NASA reveals launch dates for Artemis I through the first half of 2023

NASA reveals launch dates for Artemis I through the first half of 2023

Enlarge / NASA’s Space Launch System rocket is seen on the launch pad at Kennedy Space Center in April.

Trevor Mahlmann

NASA has published a list of potential launch dates for the Artemis I mission (see PDF), starting as early as July 26 and running through June of next year. During this time period, due to various constraints, the space agency has preliminarily identified 158 launch opportunities.

The Artemis I mission will encompass the debut launch for NASA’s large Space Launch System rocket and the second orbital flight of its Orion spacecraft. Depending on when the uncrewed demonstration mission launches, it could last from 26 to 42 days as Orion flies into a distant retrograde orbit around the Moon.

In its news release, NASA helpfully explains the various constraints behind these dates, including orbital mechanics. For example, NASA says, “The resulting trajectory for a given day must ensure Orion is not in darkness for more than 90 minutes at a time so that the solar array wings can receive and convert sunlight to electricity and the spacecraft can maintain an optimal temperature range. Mission planners eliminate potential launch dates that would send Orion into extended eclipses during the flight.”

These launch windows are subject to slight changes as mission planning is refined. However, the inclusion of dates through the first half of 2023 does raise an obvious question: Does NASA think the Artemis I mission—which was originally supposed to launch in 2016—could be delayed once again and slip into next year?

“The range of dates is not meant to convey anything about the probability of launching in 2022 or 2023,” Kathryn Hambleton, a NASA spokeswoman, told Ars. “All launch dates more than about two months out are preliminary. It is standard for the team to have a preliminary outlook several months ahead. We’ll set a more specific target after we complete wet dress rehearsal testing.”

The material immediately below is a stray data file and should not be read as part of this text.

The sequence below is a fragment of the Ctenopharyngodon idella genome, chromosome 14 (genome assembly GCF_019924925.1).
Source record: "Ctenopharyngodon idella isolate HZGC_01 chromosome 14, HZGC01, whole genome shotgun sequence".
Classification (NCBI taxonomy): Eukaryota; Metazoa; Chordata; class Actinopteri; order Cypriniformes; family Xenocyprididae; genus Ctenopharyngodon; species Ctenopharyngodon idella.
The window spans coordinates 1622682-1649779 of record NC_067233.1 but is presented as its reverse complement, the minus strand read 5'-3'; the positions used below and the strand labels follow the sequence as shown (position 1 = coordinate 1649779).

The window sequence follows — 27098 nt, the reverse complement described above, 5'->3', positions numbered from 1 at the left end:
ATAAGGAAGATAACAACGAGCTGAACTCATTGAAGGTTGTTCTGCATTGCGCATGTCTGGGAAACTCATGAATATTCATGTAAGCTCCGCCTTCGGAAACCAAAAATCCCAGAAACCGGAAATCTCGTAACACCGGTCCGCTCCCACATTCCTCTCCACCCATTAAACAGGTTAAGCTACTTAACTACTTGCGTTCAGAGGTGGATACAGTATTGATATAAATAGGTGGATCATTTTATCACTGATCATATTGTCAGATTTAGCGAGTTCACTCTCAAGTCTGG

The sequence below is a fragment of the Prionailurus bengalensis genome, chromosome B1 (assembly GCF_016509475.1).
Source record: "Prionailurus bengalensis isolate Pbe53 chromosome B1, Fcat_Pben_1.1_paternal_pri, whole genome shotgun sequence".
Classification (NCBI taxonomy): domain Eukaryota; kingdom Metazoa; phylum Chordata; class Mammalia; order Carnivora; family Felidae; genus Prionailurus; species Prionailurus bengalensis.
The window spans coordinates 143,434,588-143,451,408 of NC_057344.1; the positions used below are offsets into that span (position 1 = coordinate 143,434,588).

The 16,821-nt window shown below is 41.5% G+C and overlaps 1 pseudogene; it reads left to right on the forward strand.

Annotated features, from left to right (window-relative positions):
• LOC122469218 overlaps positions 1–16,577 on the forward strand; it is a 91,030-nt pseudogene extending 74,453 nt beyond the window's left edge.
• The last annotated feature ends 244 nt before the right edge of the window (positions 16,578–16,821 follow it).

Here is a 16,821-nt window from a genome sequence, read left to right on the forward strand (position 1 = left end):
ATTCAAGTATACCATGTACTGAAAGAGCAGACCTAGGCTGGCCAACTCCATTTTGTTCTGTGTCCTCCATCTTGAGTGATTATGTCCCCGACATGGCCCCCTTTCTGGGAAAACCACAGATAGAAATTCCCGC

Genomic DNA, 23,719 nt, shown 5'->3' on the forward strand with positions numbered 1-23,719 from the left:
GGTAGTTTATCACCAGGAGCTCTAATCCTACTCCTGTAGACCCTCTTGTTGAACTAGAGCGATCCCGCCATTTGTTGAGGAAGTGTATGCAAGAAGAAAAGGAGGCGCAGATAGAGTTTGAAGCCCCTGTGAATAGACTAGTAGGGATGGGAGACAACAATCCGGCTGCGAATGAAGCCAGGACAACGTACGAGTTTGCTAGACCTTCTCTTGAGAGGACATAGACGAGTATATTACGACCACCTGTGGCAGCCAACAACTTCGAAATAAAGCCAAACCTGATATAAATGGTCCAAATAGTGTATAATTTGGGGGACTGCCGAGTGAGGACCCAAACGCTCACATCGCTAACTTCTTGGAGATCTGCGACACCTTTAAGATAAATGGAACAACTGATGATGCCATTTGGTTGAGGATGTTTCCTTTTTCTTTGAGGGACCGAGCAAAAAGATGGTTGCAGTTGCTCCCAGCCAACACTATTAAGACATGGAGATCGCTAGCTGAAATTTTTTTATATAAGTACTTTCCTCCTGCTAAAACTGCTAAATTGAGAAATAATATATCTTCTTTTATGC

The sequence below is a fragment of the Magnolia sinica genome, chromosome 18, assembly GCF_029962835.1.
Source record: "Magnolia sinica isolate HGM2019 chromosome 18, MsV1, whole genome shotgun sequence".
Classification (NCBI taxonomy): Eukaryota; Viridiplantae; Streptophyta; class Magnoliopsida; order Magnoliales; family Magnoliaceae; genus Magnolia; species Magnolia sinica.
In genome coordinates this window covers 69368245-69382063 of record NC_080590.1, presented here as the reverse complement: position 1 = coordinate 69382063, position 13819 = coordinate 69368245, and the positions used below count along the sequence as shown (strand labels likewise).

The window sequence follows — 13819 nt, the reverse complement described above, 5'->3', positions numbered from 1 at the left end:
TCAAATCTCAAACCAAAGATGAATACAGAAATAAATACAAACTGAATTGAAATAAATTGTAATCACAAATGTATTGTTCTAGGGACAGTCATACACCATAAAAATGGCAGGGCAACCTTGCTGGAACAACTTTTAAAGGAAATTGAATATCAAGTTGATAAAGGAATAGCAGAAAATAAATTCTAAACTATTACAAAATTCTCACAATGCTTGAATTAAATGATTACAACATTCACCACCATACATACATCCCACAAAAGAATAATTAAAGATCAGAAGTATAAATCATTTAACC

If all goes well with final preparations before the Artemis I mission, it seems possible that NASA could launch in late August. NASA Administrator Bill Nelson appeared to confirm this during a US House subcommittee hearing on Tuesday when he said, “We’re going to launch it in August.”

However, an August launch remains speculative, with September or later this year being the more likely bet, considering the work NASA has left to complete.

During a call with the media on May 6, NASA’s chief of human exploration, Jim Free, said the space agency wanted to roll the SLS rocket and Orion spacecraft out to the launch pad in late May and would target “early or mid” June for a wet dress rehearsal test. During this test, the rocket will be fully fueled and brought to within 10 seconds of engine ignition to work the pre-launch kinks out of the vehicle and its ground systems.

NASA has already attempted to complete this “wet dress” rehearsal three times this spring. Finally, engineers decided to roll the vehicle back to a hangar at Kennedy Space Center for modifications and repairs after the third attempt failed. So far, during these three tests, NASA has managed to load about half of the rocket’s liquid oxygen and just a small fraction of the liquid hydrogen.

This week, NASASpaceflight.com reported that the space agency and its contractors continue to work on a number of issues encountered during the three previous attempts—particularly a leak in the purge line leading to the rocket’s upper stage, known as the Interim Cryogenic Propulsion Stage. A NASA official said design modifications were likely to be needed.

Due to the ongoing nature of this work, it no longer seems likely that the large rocket will roll out of the Vehicle Assembly Building this month, which probably would push the start of the next wet dress attempt into late June at the earliest. Following a successful conclusion of this test, the rocket will still need to be rolled back to the assembly building to arm the flight termination system before it is finally wheeled back out to the launch site for a liftoff attempt.

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